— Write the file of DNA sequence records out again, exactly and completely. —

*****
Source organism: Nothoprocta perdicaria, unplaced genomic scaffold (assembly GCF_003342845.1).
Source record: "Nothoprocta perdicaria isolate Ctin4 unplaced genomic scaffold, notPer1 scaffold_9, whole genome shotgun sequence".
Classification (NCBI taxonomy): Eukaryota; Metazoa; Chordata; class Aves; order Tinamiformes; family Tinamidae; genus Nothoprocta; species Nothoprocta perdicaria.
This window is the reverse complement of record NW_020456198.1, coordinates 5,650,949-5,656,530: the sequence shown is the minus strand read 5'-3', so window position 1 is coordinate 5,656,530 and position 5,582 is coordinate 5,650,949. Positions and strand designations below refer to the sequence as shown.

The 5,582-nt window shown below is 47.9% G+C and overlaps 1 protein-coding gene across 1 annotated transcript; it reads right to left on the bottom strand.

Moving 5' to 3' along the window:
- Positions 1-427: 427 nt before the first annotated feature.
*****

Source organism: Nothoprocta perdicaria, unplaced genomic scaffold (assembly GCF_003342845.1).
Source record: "Nothoprocta perdicaria isolate Ctin4 unplaced genomic scaffold, notPer1 scaffold_9, whole genome shotgun sequence".
Classification (NCBI taxonomy): Eukaryota; Metazoa; Chordata; class Aves; order Tinamiformes; family Tinamidae; genus Nothoprocta; species Nothoprocta perdicaria.
This window is the reverse complement of record NW_020456198.1, coordinates 5,650,949-5,656,530: the sequence shown is the minus strand read 5'-3', so window position 1 is coordinate 5,656,530 and position 5,582 is coordinate 5,650,949. Positions and strand designations below refer to the sequence as shown.

The 5,582-nt window shown below is 47.9% G+C and overlaps 1 protein-coding gene across 1 annotated transcript; it reads right to left on the bottom strand.

Moving 5' to 3' along the window:
- Positions 1-427: 427 nt before the first annotated feature.